As this product is a powerful estrogen lowering drug, it is expected to cause bone density reduction. When exemestane is used as adjuvant therapy, women with osteoporosis or at risk of osteoporosis should have their BMD checked formally with BMD measurement at the beginning of treatment. Although there is not enough data to show that this product will cause bone mineral density to decrease, osteoporosis should be treated if necessary.

Patients receiving this product should carefully monitor bone mineral density.

Because severe vitamin D deficiency is extremely common in women with early-stage breast cancer, routine evaluation of 25 hydroxyvitamin D levels should be considered before starting aromatase inhibitor treatment.

Impact on driving and mechanical operation: there are reports of drowsiness, drowsiness, weakness and dizziness after using this product. Patients using this product should be reminded that if these symptoms occur, their physical and/or mental state of operating the machine or driving may be affected.

 

Drugs for pregnant and lactating women

Pregnant women: Pregnancy classification X

Exemestane may have fetal toxicity in pregnant women, and there is no proven clinical benefit in premenopausal women with breast cancer. Exemestane is contraindicated for pregnant or potential pregnant women. Exemestane has not been adequately studied and well controlled in pregnant women.

After rats were given 1 mg/kg exemestane orally, it was found that 14C labeled exemestane could penetrate the placenta. The concentrations of exemestane and its metabolites in maternal and embryonic blood were approximately equal. The rats were orally fed exemestane 14 days before mating until the 15th or 20th day of pregnancy, and then were given exemestane again on the 21st day of lactation. When the dose of exemestane reached 4 mg/kg/day (about 1.5 times the recommended dose for human use, calculated in mg/m2), the increase of placental weight could be observed. When the dose of exemestane is equal to or greater than 20mg/kg/day, overdue pregnancy and abnormal delivery or dystocia can be observed. At these doses, increased embryo absorption, decreased number of viable fetuses, decreased fetal weight, and delayed ossification were also observed. No fetal malformation was observed when exemestane was administered to pregnant rats at the stage of fetal organogenesis up to 810mg/kg/day (about 320 times the recommended dose for human use, calculated in mg/m2). The daily dose of exemestane given to rabbits at the stage of fetal organogenesis at the dose of 90mg/kg/day (about 70 times the recommended dose for human use, calculated in mg/m2) can lead to the decrease of placental weight. At the dose of 270 mg/kg/day, abortion, increased embryo absorption and fetal weight loss were observed. No increase in the incidence of fetal malformation was found in rabbits at medium dose up to 270 mg/kg/day (about 210 times the recommended dose for human use, calculated in mg/m2).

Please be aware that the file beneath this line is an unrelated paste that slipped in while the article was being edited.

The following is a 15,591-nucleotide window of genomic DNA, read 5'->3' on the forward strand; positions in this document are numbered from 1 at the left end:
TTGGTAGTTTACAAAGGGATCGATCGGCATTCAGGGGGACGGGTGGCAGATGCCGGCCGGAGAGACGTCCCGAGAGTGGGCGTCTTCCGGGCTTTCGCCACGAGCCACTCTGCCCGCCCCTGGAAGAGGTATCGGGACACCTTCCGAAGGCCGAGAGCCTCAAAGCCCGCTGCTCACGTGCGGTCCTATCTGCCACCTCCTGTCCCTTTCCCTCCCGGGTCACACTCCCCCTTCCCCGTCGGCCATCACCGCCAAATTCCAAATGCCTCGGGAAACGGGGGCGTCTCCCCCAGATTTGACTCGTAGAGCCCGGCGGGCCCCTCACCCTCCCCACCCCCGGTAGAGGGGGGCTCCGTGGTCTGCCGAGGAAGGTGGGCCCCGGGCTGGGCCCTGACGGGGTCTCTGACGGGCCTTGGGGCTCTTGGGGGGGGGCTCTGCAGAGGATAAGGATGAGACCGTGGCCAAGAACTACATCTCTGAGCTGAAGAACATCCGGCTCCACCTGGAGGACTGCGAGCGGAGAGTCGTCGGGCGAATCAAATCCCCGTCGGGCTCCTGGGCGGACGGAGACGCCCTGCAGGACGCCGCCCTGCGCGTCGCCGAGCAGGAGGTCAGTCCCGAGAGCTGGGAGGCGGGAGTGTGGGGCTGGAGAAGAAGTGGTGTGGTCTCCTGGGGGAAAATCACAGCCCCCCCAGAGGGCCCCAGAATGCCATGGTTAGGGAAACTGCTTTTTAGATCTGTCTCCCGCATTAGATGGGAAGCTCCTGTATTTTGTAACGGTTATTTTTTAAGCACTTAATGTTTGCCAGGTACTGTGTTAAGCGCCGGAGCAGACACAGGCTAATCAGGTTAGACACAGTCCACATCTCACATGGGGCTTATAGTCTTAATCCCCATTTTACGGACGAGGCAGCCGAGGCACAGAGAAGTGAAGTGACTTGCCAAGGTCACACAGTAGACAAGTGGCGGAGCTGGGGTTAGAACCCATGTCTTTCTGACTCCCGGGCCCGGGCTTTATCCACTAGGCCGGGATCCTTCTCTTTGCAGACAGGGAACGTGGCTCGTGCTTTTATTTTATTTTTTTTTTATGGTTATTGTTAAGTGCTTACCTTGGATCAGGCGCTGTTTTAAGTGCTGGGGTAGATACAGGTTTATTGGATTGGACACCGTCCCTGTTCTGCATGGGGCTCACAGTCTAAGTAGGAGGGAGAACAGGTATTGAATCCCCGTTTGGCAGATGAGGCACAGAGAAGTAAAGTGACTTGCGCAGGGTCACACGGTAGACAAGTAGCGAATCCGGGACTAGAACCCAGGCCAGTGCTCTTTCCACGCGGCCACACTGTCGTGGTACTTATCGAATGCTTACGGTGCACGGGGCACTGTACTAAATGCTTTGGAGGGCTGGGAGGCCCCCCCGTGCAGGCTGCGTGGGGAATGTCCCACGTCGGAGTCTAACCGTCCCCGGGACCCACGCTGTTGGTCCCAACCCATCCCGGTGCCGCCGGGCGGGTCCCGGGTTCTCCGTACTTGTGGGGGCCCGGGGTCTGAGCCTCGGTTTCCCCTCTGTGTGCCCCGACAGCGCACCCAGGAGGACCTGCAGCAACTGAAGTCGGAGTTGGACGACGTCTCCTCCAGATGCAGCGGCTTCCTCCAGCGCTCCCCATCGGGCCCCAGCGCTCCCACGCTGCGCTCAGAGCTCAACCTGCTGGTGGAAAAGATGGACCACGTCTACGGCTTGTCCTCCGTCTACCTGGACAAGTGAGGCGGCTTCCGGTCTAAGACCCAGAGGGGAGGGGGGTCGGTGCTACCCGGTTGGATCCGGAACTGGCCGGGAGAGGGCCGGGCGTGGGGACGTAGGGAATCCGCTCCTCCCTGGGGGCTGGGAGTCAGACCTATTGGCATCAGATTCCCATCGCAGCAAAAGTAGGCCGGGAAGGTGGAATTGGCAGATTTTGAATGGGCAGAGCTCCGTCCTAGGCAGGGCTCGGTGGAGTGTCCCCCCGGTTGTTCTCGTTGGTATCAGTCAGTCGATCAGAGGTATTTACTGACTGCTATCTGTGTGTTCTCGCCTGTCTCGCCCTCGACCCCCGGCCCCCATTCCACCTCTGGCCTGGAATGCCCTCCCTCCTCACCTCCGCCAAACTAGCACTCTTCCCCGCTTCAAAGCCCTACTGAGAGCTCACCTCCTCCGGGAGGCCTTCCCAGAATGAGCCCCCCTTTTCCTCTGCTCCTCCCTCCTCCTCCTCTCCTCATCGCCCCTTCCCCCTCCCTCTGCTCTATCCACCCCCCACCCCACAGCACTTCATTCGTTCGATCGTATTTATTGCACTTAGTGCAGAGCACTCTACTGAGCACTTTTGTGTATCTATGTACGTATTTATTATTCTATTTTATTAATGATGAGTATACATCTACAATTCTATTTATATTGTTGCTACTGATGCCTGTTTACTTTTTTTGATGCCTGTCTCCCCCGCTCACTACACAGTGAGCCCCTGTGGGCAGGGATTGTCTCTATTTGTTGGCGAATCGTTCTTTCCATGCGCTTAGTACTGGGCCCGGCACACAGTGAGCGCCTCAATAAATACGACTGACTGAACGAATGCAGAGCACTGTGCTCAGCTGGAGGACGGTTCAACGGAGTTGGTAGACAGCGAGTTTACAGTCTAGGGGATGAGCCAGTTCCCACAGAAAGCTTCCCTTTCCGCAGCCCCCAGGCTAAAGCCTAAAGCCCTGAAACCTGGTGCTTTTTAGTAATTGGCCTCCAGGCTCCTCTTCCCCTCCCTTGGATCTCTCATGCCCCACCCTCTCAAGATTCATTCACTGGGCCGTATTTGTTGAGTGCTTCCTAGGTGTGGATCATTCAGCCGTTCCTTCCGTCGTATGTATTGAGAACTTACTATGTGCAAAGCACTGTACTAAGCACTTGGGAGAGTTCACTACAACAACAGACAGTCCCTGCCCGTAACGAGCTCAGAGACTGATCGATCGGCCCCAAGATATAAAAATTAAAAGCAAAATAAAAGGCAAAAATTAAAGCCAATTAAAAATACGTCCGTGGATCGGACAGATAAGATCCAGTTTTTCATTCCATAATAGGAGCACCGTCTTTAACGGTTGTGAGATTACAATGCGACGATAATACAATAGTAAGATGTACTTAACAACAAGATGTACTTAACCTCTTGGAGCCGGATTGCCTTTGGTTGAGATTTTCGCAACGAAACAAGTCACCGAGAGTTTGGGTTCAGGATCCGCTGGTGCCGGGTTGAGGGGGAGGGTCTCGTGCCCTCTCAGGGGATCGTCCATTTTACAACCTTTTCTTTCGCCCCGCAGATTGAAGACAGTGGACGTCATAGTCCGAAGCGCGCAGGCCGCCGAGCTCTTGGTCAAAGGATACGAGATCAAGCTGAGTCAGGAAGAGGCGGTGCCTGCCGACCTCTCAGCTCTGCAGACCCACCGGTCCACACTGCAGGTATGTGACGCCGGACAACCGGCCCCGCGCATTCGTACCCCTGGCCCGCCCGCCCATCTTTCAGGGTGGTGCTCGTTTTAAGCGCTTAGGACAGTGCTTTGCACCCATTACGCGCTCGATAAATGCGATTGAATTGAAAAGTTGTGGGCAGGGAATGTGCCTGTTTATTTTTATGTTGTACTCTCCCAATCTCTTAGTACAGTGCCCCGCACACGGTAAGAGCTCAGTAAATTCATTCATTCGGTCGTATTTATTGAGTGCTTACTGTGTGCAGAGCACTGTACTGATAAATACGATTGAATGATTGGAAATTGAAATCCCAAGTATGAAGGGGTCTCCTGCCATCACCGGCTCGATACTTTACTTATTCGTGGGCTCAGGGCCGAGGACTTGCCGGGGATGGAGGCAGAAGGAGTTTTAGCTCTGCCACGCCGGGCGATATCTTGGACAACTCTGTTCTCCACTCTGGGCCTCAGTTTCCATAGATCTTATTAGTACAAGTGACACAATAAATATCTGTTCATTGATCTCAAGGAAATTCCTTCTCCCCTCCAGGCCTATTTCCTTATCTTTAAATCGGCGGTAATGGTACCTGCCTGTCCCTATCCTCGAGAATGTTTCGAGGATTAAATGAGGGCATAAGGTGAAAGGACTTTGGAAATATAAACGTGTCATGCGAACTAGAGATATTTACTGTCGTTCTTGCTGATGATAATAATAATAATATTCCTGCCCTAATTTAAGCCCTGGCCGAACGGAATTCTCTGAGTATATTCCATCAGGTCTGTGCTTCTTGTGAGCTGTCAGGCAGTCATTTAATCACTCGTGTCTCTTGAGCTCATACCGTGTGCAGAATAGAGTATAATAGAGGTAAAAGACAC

If the patient uses the drug during pregnancy, or if pregnancy occurs during the use of the drug, the patient should be informed of the potential harm of the drug to the fetus and the potential risk of abortion.

Drugs for children

The efficacy and safety of this product in children have not been evaluated. Not recommended for children.

 

Is it safe to buy Exemestane tablets online?

Taking exemestane purchased online or on the street can cause serious and unexpected complications. These purported "identical" drugs may be fake and may contain harmful ingredients.

It is safe to buy exemestane online from trusted and regulated sites like Hormonesale. Our doctors will only prescribe exemestane if it is safe for you to take, and we guarantee that it is the real medicine.

See Hormonesale https://hormonesale.com for more info.